More Guns at Schools While Senate Stalls on Improving Background Checks

I’m once again heartbroken that a deranged teenager was so easily able to get his hands on two guns and ammunition, shooting four people before killing himself at a Cleveland school on Wednesday.

Together, we must stop senseless tragedies like this. And we can.

The first thing we must do is convince the U.S. Senate to strengthen the Brady background check system by passing the National Instant Check System (NICS) Improvement Act.

Next week will be the six-month anniversary of the Virginia Tech tragedy where 32 were shot and killed. Since then, almost 6,000 sisters, brothers, fathers, and mothers have been murdered by guns.

Immediately following the Virginia Tech shootings, the Brady Campaign pressed elected officials by asking “What are YOU going to do about gun violence?”

In July, the U.S. House of Representatives took a courageous first step to keep guns out of the wrong hands by passing HR 2640, the NICS Improvement Act.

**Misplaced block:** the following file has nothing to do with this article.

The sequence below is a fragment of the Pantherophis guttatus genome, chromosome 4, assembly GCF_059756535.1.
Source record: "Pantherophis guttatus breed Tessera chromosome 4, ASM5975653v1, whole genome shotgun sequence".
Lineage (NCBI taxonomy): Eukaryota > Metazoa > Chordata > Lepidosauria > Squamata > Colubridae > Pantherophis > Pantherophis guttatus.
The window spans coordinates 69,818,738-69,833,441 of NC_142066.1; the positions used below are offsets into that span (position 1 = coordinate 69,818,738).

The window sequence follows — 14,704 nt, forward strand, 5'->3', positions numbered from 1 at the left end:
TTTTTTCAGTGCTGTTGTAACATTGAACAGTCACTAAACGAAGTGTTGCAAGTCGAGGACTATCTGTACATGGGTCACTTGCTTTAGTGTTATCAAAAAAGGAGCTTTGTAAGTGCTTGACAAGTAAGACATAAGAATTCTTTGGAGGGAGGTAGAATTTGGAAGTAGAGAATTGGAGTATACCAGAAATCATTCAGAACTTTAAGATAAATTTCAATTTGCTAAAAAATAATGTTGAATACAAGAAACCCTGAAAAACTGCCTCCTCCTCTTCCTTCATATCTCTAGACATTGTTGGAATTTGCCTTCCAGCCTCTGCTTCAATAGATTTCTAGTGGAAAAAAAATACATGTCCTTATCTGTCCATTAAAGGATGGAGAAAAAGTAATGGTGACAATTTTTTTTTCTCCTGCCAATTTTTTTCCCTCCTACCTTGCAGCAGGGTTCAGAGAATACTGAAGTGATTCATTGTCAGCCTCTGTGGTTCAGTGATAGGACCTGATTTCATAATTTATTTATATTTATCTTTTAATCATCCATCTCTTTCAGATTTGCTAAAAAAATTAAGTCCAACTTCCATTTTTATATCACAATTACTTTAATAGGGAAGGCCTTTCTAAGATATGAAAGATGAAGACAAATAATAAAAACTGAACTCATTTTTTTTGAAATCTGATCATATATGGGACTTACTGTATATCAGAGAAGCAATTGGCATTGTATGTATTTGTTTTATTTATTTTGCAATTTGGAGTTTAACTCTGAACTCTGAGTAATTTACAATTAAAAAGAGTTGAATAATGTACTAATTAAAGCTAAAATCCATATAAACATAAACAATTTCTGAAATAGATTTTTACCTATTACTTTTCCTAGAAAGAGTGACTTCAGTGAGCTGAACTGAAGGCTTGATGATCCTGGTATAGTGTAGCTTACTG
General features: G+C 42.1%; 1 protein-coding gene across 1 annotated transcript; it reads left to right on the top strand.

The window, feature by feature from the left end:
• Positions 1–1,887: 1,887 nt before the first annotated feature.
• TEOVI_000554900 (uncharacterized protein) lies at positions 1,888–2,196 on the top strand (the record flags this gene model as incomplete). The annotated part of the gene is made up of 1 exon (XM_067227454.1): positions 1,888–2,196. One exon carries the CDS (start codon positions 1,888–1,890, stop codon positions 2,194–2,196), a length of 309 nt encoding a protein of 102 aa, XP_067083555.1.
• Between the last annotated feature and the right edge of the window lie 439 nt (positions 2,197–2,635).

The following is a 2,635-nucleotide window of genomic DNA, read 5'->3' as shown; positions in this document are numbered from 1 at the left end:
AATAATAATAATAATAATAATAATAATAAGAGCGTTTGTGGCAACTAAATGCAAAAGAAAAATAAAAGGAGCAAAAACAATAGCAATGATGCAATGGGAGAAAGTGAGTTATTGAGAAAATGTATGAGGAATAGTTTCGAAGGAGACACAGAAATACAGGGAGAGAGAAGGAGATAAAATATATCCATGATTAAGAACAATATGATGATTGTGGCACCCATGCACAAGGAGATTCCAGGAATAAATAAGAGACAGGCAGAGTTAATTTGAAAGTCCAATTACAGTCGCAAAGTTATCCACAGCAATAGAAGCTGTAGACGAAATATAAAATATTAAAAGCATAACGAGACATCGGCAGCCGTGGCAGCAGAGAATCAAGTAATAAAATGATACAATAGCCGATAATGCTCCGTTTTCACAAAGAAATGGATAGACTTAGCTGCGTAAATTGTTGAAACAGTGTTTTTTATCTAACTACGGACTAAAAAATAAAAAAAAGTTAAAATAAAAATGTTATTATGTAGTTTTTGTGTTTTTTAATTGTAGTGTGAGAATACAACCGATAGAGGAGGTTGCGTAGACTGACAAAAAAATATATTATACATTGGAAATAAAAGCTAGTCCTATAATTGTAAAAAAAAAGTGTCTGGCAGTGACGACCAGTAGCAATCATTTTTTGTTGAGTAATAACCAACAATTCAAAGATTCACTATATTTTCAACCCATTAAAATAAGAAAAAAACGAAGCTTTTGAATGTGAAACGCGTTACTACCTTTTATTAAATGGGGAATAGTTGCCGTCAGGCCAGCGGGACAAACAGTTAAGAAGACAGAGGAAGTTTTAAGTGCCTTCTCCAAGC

Many states fail to supply thousands of records of prohibited gun buyers to the national Brady background check system. The result is that felons, domestic violence abusers, and those who are dangerously mentally ill can walk into gun stores or gun shows and buy weapons without being stopped.

The NICS Improvement Act would address this critical problem.

But the U.S. Senate has failed to take action and get this bill passed. The consequences of their inaction are a steady drumbeat of gun deaths, more student shooting rampages, more carnage, and untold suffering by the victims and their families.

The Senate should act to pass this important bill!

The Brady Campaign is working full force to convince the U.S. Senate to pass this bill immediately. Tragically, 32 Americans are murdered by guns every day and we cannot afford to wait another day for them to take action.

We need your support today to put pressure on the U.S. Senate to pass this legislation and help stop the senseless violence.

Sarah's Signature [image]
Sarah Brady, Chair

One Response

  1. Why disempower people who have been psychiatrically diagnosed? Such people, on the whole, have lower rates of violent behavior than the public in general. People who get psychiatric help are more likley to be victims. See the comment by Dr. Lloyd Ross (the 8th post from the bottom) at:

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